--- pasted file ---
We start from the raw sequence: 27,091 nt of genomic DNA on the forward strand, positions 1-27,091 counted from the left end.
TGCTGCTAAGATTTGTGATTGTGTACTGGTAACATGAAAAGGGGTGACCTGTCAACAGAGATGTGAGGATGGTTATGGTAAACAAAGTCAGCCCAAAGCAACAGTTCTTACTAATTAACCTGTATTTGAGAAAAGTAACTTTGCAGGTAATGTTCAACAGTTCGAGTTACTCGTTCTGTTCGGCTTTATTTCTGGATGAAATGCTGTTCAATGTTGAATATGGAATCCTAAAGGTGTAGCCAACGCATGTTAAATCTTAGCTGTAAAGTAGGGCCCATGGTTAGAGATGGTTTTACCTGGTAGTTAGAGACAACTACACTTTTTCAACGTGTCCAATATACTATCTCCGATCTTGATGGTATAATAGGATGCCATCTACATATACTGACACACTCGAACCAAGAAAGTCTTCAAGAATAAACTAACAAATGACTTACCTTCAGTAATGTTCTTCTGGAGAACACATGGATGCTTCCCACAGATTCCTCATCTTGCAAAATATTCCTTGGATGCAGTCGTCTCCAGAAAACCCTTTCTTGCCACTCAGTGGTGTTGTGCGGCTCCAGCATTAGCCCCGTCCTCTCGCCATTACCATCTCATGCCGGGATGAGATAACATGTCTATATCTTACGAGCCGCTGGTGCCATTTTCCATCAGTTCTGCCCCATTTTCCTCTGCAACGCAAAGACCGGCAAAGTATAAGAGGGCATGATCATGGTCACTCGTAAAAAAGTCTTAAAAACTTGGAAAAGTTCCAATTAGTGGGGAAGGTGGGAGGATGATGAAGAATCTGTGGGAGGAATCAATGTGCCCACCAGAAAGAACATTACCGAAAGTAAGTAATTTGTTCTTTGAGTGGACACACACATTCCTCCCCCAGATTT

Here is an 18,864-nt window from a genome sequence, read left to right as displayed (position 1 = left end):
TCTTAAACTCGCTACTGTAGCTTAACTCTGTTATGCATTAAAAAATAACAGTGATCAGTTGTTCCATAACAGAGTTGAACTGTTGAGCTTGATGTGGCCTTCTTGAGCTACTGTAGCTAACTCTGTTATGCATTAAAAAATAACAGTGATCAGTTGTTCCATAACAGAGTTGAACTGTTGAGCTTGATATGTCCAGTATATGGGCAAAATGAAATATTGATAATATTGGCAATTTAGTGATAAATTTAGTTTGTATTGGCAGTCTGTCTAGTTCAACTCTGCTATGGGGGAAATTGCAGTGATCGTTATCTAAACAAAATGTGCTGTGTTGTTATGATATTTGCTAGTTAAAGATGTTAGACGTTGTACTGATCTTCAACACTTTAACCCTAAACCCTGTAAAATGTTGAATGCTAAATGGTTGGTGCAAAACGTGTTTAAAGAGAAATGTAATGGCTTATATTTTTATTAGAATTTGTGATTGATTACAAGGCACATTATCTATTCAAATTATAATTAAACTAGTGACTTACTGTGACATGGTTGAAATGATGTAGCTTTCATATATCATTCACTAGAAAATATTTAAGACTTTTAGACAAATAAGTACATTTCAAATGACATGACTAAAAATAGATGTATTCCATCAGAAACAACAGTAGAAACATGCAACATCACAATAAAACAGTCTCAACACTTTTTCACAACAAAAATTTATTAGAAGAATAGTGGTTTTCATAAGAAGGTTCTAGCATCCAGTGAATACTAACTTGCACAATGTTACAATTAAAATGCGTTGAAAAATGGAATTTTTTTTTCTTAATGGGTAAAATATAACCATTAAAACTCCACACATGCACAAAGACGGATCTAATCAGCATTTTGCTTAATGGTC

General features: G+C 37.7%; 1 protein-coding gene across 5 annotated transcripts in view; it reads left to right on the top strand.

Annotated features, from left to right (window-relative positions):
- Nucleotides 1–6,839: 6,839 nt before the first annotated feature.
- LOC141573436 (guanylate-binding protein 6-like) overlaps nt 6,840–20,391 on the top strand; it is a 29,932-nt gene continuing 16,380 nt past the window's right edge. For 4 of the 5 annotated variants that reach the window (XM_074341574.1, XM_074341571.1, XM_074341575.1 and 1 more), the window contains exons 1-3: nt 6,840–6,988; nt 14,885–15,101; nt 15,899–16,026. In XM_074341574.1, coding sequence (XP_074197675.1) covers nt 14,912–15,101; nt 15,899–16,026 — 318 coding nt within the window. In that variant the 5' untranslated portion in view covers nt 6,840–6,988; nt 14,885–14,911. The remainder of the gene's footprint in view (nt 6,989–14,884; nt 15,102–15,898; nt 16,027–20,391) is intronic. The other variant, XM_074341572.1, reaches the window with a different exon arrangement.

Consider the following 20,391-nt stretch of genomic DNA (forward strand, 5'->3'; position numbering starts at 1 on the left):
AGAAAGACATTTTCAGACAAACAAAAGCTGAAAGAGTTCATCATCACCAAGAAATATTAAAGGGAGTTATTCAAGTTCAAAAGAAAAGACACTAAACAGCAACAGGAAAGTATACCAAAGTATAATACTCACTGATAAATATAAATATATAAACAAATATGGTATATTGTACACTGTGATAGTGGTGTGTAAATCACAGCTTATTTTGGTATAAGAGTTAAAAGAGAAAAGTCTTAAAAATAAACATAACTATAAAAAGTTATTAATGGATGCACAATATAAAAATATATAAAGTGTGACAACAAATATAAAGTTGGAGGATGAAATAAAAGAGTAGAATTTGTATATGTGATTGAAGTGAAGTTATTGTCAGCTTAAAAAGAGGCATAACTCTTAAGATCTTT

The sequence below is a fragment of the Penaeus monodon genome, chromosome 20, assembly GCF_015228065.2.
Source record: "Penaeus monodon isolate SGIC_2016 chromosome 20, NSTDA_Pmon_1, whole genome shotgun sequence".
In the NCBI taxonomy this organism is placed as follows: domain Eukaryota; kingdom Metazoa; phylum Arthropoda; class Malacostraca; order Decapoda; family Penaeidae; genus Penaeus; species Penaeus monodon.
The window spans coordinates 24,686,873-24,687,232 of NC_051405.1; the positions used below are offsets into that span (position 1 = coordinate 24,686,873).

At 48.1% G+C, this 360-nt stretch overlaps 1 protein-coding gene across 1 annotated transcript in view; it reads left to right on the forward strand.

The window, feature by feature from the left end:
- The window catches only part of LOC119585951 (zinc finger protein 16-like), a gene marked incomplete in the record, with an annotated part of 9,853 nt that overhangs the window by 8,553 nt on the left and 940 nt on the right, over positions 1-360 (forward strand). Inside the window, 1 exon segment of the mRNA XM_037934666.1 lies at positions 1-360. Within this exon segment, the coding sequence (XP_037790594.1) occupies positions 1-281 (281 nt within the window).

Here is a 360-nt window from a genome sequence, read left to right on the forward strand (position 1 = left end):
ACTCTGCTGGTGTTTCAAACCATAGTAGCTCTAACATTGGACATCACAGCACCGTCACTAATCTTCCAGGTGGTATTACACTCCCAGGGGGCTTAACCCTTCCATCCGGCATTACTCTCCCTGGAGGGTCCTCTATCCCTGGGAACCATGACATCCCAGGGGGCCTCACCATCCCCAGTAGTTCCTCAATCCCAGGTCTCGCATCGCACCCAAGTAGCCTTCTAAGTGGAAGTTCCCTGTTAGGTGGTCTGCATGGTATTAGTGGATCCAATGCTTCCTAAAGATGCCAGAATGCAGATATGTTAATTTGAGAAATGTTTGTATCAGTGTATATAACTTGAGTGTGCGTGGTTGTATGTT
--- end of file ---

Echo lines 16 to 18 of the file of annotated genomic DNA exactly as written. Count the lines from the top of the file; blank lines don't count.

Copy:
The window, feature by feature from the left end:
- The window catches only part of LOC119585951 (zinc finger protein 16-like), a gene marked incomplete in the record, with an annotated part of 9,853 nt that overhangs the window by 8,553 nt on the left and 940 nt on the right, over positions 1-360 (forward strand). Inside the window, 1 exon segment of the mRNA XM_037934666.1 lies at positions 1-360. Within this exon segment, the coding sequence (XP_037790594.1) occupies positions 1-281 (281 nt within the window).

Here is a 360-nt window from a genome sequence, read left to right on the forward strand (position 1 = left end):